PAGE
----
If community members see new fire activity, they are asked to call 911, not the fire information line.

As of July 21, there are fire restrictions in place on the Sierra National Forest. Please read and be informed before you use any type of fire in the forest.

The Incident Command Post for the Ferguson Fire is located at the Ahwahnee Hills Regional Park. Please be aware of heavy fire equipment moving through the area. There is also a base camp set up on the Stanislaus National Forest. Personnel at the fire camp at Badger Pass have been relocated to the ICP in Ahwahnee due to active fire in the area.

Cal Fire exited Unified Command as of 6 a.m., Thursday, July 26, because of reduced threats to state and private lands. Cal Fire remains committed to the Ferguson Incident as an assisting agency. California Interagency Incident Management Team 3, led by Incident Commander Mark von Tillow, has assumed management of the Ferguson Fire as of 6 a.m. on Friday, Aug. 3, transitioning in for California Team 4, which had be managing the fire since July 19.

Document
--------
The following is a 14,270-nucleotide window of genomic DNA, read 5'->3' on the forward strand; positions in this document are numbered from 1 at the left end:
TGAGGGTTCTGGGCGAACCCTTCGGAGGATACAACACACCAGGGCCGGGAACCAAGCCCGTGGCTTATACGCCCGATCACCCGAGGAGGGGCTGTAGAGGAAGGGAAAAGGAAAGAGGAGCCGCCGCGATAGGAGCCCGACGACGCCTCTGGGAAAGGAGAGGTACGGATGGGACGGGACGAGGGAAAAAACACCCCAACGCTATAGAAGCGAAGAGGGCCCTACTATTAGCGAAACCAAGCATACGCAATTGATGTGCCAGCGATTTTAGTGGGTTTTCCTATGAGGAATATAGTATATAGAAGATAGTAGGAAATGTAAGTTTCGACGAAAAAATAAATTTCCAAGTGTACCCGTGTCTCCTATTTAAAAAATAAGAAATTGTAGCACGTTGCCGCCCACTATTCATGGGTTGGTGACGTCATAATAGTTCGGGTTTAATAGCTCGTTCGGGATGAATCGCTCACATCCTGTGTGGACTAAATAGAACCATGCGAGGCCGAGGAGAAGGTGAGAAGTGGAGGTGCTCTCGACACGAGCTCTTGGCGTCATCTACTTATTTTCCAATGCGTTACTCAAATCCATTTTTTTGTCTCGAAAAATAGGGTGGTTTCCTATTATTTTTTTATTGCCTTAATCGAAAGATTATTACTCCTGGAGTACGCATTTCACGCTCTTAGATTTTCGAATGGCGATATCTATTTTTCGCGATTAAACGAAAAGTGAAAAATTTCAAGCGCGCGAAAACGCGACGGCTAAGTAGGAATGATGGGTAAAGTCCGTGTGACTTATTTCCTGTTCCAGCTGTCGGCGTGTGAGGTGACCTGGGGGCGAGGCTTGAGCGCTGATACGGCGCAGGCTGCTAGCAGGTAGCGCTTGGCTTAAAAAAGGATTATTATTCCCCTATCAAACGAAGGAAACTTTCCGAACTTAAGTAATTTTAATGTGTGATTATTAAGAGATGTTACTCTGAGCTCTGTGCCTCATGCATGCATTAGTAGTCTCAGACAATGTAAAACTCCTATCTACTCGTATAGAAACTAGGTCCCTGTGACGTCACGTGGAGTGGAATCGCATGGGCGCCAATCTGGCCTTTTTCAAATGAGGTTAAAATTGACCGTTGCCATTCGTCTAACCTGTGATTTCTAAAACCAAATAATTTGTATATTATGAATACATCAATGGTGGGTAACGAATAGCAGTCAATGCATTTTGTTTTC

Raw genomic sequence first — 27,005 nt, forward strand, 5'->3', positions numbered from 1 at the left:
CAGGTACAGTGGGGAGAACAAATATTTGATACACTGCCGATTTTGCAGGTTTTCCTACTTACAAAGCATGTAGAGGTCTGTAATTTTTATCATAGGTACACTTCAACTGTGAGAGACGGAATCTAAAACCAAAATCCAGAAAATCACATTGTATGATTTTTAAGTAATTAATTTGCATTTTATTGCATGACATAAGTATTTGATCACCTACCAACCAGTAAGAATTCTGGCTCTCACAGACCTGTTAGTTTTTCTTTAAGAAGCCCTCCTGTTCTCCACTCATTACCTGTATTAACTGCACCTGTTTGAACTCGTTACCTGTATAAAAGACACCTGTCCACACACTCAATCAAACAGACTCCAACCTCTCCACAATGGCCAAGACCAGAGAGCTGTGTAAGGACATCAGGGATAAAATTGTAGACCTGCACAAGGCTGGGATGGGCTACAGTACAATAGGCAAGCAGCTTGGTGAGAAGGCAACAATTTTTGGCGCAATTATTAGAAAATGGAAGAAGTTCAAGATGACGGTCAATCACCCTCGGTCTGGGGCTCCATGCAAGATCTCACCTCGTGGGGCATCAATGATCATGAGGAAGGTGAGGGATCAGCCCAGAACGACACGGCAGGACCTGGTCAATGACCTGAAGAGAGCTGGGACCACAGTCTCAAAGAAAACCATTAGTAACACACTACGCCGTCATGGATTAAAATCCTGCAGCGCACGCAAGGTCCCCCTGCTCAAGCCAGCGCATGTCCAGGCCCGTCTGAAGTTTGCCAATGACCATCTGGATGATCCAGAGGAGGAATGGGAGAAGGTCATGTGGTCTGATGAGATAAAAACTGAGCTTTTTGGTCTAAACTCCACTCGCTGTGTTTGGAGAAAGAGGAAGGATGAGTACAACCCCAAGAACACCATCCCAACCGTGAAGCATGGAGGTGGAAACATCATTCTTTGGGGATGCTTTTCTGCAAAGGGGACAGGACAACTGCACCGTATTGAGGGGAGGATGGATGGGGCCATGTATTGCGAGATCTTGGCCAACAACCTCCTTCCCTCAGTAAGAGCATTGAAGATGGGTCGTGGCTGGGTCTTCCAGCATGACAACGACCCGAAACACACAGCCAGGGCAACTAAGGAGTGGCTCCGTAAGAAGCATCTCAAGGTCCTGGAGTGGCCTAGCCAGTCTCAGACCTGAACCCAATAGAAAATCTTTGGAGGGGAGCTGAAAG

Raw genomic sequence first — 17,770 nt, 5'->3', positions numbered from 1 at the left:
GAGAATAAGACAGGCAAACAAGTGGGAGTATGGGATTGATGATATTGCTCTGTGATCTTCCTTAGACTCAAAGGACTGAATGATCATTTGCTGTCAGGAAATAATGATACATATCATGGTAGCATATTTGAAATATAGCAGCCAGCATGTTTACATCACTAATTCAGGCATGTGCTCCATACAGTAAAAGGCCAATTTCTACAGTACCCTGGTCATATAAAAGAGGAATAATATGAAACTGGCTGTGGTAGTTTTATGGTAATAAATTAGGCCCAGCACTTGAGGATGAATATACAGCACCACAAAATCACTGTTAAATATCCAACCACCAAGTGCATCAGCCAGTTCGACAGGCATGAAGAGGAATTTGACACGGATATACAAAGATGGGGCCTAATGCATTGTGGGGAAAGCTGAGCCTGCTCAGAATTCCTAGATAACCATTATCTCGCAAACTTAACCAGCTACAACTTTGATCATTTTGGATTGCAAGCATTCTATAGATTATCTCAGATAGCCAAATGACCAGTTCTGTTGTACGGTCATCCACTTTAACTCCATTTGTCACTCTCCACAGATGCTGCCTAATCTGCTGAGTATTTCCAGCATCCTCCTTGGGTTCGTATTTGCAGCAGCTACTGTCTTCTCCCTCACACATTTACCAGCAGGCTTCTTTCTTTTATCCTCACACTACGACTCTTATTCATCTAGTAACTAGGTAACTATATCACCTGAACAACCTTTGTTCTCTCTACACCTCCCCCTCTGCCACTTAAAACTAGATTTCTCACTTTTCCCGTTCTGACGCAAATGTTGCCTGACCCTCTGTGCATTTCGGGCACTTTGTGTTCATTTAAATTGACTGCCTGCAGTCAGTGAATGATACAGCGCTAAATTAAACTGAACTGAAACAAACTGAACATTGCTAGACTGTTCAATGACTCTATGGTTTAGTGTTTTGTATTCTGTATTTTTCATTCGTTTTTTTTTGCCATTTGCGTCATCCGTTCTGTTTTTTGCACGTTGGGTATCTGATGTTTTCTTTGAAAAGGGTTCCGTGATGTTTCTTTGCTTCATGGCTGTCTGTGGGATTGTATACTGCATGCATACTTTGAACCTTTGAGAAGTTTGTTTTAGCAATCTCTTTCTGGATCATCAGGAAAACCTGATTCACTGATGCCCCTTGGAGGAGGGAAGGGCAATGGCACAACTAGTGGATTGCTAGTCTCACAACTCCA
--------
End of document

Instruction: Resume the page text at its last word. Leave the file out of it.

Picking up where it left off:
For information about the fire please call 530-377-6221.

Stanislaus National Forest Supervisor Jason Kuiken has signed a forest order closing several Groveland Ranger District roads and trails impacted by the Ferguson Fire. This closure is based on the current and expected fire behavior and will be in effect until Sept. 30, or until replaced or rescinded. Click here for details and a map of the closure.

Be sure you are signed up to receive alerts when wildfire or other emergencies threaten.

Evacuations

New today: Residents of Yosemite Valley were allowed to return home as of 10 a.m. using the Highway 140 entrance only. Long delays expected between 1 and 4 p.m. and PG&E works to restore power. The Valley is still closed to the public.